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Concept# Model selection

Summary

Model selection is the task of selecting a model from among various candidates on the basis of performance criterion to choose the best one.
In the context of learning, this may be the selection of a statistical model from a set of candidate models, given data. In the simplest cases, a pre-existing set of data is considered. However, the task can also involve the design of experiments such that the data collected is well-suited to the problem of model selection. Given candidate models of similar predictive or explanatory power, the simplest model is most likely to be the best choice (Occam's razor).
state, "The majority of the problems in statistical inference can be considered to be problems related to statistical modeling". Relatedly, has said, "How [the] translation from subject-matter problem to statistical model is done is often the most critical part of an analysis".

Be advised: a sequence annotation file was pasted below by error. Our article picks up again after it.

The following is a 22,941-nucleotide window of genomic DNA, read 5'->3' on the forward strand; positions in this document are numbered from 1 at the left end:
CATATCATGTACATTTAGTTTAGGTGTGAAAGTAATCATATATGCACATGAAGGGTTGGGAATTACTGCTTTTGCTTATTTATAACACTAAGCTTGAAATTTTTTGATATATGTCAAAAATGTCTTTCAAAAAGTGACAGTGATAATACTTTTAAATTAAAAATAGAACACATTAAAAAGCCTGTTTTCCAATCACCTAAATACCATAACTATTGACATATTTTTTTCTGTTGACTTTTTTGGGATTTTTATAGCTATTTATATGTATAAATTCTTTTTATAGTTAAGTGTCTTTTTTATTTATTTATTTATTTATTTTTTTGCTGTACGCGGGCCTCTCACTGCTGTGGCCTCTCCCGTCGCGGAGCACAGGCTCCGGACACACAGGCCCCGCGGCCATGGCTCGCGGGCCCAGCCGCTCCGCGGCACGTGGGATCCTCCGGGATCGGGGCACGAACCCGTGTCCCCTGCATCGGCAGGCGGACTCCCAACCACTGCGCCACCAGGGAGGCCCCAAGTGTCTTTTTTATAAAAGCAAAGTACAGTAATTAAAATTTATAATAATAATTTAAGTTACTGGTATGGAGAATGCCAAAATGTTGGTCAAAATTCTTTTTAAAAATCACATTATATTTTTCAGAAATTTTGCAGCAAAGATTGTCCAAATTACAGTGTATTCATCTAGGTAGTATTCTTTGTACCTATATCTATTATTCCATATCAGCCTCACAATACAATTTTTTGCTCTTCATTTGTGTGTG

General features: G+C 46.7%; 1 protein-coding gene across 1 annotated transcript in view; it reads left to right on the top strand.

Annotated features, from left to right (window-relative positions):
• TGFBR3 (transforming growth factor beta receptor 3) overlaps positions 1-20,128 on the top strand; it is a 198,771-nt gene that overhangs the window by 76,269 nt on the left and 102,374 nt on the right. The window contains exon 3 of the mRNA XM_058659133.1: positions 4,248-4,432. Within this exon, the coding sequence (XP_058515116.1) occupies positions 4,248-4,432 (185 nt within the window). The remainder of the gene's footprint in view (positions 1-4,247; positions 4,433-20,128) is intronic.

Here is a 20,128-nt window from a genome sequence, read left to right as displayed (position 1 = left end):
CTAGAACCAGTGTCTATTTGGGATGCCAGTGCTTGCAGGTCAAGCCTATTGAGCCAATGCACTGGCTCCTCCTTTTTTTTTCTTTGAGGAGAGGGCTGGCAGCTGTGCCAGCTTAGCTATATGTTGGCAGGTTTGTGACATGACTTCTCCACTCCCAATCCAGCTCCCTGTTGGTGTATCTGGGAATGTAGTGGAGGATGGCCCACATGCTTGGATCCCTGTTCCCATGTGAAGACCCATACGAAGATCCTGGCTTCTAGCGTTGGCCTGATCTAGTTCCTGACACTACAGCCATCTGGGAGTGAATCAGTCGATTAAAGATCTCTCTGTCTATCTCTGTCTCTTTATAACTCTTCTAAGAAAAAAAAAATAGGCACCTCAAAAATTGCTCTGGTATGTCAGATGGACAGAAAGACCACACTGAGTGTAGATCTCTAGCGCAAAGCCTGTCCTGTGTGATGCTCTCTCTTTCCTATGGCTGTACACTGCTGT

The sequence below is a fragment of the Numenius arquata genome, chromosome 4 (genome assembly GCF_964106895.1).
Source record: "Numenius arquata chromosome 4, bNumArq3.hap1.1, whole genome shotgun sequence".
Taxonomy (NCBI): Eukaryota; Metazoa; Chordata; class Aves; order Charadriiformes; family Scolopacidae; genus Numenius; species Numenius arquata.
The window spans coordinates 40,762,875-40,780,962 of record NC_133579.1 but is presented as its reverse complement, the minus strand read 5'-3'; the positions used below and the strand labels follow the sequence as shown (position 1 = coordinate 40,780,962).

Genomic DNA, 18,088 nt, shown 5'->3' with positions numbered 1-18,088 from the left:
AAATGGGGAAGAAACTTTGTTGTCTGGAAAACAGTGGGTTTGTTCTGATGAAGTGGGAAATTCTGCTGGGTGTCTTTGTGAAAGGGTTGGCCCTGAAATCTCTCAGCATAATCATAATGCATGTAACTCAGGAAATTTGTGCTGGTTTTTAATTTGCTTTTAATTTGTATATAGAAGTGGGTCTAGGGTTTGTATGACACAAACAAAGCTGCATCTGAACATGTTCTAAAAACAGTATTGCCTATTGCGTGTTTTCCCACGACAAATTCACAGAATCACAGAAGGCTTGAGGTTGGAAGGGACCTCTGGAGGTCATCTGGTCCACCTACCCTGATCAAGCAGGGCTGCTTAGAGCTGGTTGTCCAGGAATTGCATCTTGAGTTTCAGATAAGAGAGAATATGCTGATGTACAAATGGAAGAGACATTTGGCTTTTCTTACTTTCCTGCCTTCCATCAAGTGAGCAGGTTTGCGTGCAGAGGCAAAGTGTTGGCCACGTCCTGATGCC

Model selection may also refer to the problem of selecting a few representative models from a large set of computational models for the purpose of decision making or optimization under uncertainty.
In machine learning, algorithmic approaches to model selection include feature selection, hyperparameter optimization, and statistical learning theory.
In its most basic forms, model selection is one of the fundamental tasks of scientific inquiry. Determining the principle that explains a series of observations is often linked directly to a mathematical model predicting those observations. For example, when Galileo performed his inclined plane experiments, he demonstrated that the motion of the balls fitted the parabola predicted by his model .
Of the countless number of possible mechanisms and processes that could have produced the data, how can one even begin to choose the best model? The mathematical approach commonly taken decides among a set of candidate models; this set must be chosen by the researcher. Often simple models such as polynomials are used, at least initially .

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